Trans Trivia attendees, predominantly brothers of Nu Theta Gamma, pose after the event hosted by Kelly Metzgar (in purple) and Regan Levitte (in polka dot) to end the day of programming. The event featured a jeopardy-style game with questions on LGBT celebrities and personalities, laws, history and queerness in cultures around the world.
By Jesse Taylor
International Transgender Day of Visibility was last Friday, March 31. All across the country transgender people and supporters gathered in celebration of their identities. At SUNY Plattsburgh, the LGBTQ+ Resource Committee staff worked with the Adirondack North Country Gender Alliance and Dr. Michael Morgan to bring together a series of events in recognition of the national observance.
To kick the day off, students were encouraged to chat with the LGBTQ+ Resource Committee in the H.U.B. from 9 to 11 a.m. about anything, from people’s experiences as members of the transgender community to their journey in discovering their transgender identities.
The discussion in the H.U.B. was followed by a panel discussion at 11 a.m. hosted by Kelly Metzgar, co-founder and executive director of the Adirondack North Country Gender Alliance and joined by panelists Lamar Childs, Nate LaBounty, Sage Wolf, Gray Adkins and Amber Desjardins. To open the panel, Metgzar explained what Transgender Day of Visibility is:
“It’s an annual event that occurs March 31, dedicated to celebrating transgender people and raising awareness of discrimination faced by the trans community worldwide,” Metzgar said.
The transgender community faces discrimination from various groups of people across the globe. This can lead to anxiety, depression and suicidal ideations if transgender people are not properly supported in their journey as a trans person. The Trevor Project found in a 2022 survey of 34,000 queer individuals aged 13 to 24 that more than half of transgender youth had seriously considered suicide in the previous year.
“It’s a really scary time to be trans,” Childs said.
Being visible means freeing one’s own identity and celebrating it, allowing one’s true self to become seen by all.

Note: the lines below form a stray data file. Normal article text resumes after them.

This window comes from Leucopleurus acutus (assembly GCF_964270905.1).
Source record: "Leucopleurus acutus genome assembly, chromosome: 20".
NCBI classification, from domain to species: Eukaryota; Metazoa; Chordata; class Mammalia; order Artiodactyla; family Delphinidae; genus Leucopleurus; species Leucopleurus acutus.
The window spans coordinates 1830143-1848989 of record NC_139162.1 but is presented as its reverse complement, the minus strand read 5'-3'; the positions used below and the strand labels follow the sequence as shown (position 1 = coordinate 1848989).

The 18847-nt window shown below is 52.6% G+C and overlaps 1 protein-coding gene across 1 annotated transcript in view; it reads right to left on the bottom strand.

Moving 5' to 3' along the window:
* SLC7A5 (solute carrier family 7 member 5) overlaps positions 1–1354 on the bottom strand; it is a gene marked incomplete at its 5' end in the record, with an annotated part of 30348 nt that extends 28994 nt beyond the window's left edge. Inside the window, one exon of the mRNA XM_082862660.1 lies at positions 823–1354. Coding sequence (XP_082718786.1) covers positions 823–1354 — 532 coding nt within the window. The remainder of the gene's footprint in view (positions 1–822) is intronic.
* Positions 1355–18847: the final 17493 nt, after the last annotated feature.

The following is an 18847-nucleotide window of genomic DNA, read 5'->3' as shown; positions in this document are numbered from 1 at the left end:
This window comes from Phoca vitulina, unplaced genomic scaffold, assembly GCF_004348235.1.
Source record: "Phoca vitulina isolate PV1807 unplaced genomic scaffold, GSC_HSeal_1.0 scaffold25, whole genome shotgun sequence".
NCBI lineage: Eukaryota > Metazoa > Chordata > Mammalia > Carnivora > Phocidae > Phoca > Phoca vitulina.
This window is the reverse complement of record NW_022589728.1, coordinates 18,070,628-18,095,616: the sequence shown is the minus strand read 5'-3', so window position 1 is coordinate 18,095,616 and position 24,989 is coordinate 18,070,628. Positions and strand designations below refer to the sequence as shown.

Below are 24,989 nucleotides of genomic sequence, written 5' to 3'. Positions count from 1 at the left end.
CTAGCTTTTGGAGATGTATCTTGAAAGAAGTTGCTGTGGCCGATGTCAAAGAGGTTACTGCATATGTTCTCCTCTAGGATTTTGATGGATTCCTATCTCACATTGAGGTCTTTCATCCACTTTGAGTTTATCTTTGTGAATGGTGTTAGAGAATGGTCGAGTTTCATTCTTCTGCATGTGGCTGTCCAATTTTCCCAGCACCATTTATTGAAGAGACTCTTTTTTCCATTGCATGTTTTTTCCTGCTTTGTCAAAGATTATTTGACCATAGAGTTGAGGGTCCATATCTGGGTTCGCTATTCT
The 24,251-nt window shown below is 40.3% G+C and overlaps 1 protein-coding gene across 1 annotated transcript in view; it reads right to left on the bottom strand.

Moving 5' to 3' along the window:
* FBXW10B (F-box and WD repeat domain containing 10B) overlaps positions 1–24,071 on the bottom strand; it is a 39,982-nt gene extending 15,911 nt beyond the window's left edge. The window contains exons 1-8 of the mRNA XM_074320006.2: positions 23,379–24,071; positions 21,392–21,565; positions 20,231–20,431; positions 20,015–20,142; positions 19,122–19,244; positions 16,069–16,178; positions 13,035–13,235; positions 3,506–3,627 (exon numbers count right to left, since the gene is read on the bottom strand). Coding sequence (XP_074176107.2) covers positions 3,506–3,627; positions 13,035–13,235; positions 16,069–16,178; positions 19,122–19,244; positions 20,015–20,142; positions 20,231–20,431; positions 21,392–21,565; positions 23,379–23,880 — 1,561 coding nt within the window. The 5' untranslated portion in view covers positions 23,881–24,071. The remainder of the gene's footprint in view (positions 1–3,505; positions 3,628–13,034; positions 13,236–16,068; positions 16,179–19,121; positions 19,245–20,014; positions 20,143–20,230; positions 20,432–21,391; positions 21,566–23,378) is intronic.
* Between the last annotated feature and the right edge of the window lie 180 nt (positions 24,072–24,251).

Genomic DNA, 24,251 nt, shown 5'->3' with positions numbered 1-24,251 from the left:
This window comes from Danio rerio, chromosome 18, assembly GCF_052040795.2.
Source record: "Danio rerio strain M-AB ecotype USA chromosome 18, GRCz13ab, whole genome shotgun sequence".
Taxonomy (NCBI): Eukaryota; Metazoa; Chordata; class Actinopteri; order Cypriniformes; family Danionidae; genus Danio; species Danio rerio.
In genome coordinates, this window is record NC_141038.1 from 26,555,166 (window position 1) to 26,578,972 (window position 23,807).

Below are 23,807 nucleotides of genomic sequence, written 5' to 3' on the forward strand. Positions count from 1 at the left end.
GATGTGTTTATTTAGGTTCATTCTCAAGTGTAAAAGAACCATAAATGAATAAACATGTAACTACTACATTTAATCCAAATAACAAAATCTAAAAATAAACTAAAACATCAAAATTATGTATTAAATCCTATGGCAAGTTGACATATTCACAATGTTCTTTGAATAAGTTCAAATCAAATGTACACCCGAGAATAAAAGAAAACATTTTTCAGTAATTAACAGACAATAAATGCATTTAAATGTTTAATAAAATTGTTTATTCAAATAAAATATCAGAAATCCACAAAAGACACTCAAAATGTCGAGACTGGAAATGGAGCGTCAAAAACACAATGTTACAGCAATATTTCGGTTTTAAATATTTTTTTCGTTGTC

“It’s really just like trying to push back against all that pressure and shame and secrecy that we get taught,” Adkins said.
Transgender people sometimes live in secrecy for fear of retaliation from family, friends or even strangers.
“I have faced some battles being a trans woman I am, with violence, especially in women’s bathrooms,” Desjardins said.
Although many of the panelists were quick to point out that the queer community in Plattsburgh is strong and welcoming, this is not the case for all areas in the country.
Openly identifying as transgender is requiring more bravery with the passing of legislation across the country that tries to prevent gender and sexuality from being discussed in schools, such as Florida’s “Don’t Say Gay” bill, and deny transgender people gender-affirming healthcare, as in Tennessee. However, bravery will only get some so far, as being transgender also takes a lot of personal work.
Morgan, a professor of communication sciences and disorders and speech therapist, hosted another discussion at 2 p.m. to talk about the work he does with transgender individuals who believe their voice does not reflect the way they feel about their gender. Men and women have differences in the way that their vocal tract is constructed, making it more difficult for trans women to convey the voice that they want. Morgan quite literally helps transgender people find their voice.
For transgender people, finding that voice is important as the community has received a lot of media attention in recent years. Each transgender person is an individual with their own thoughts, needs and ideas with no one member of the community a representative of the entire population of transgender people.